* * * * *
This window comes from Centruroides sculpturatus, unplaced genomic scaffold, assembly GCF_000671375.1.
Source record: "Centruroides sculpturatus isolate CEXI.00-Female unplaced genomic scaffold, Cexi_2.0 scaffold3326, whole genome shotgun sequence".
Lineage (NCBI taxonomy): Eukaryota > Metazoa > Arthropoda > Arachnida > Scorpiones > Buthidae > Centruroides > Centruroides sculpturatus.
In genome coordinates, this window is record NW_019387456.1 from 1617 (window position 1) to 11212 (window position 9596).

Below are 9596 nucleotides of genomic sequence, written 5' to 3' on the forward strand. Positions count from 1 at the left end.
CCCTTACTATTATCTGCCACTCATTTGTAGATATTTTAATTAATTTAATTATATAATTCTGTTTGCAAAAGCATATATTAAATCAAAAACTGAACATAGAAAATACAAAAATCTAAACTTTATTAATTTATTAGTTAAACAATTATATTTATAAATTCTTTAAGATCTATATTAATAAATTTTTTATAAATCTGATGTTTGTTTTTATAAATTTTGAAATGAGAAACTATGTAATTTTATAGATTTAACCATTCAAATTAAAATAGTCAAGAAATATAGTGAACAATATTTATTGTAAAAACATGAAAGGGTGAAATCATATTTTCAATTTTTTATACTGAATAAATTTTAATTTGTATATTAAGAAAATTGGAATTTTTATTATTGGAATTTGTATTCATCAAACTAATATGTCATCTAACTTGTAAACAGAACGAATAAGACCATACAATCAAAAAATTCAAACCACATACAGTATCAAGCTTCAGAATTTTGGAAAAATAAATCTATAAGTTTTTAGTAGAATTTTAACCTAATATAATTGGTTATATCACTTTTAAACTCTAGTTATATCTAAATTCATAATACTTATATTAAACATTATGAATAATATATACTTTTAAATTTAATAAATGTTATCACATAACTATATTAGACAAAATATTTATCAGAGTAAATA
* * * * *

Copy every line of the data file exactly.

This window comes from Centruroides sculpturatus, unplaced genomic scaffold, assembly GCF_000671375.1.
Source record: "Centruroides sculpturatus isolate CEXI.00-Female unplaced genomic scaffold, Cexi_2.0 scaffold3326, whole genome shotgun sequence".
Lineage (NCBI taxonomy): Eukaryota > Metazoa > Arthropoda > Arachnida > Scorpiones > Buthidae > Centruroides > Centruroides sculpturatus.
In genome coordinates, this window is record NW_019387456.1 from 1617 (window position 1) to 11212 (window position 9596).

Below are 9596 nucleotides of genomic sequence, written 5' to 3' on the forward strand. Positions count from 1 at the left end.
CCCTTACTATTATCTGCCACTCATTTGTAGATATTTTAATTAATTTAATTATATAATTCTGTTTGCAAAAGCATATATTAAATCAAAAACTGAACATAGAAAATACAAAAATCTAAACTTTATTAATTTATTAGTTAAACAATTATATTTATAAATTCTTTAAGATCTATATTAATAAATTTTTTATAAATCTGATGTTTGTTTTTATAAATTTTGAAATGAGAAACTATGTAATTTTATAGATTTAACCATTCAAATTAAAATAGTCAAGAAATATAGTGAACAATATTTATTGTAAAAACATGAAAGGGTGAAATCATATTTTCAATTTTTTATACTGAATAAATTTTAATTTGTATATTAAGAAAATTGGAATTTTTATTATTGGAATTTGTATTCATCAAACTAATATGTCATCTAACTTGTAAACAGAACGAATAAGACCATACAATCAAAAAATTCAAACCACATACAGTATCAAGCTTCAGAATTTTGGAAAAATAAATCTATAAGTTTTTAGTAGAATTTTAACCTAATATAATTGGTTATATCACTTTTAAACTCTAGTTATATCTAAATTCATAATACTTATATTAAACATTATGAATAATATATACTTTTAAATTTAATAAATGTTATCACATAACTATATTAGACAAAATATTTATCAGAGTAAATA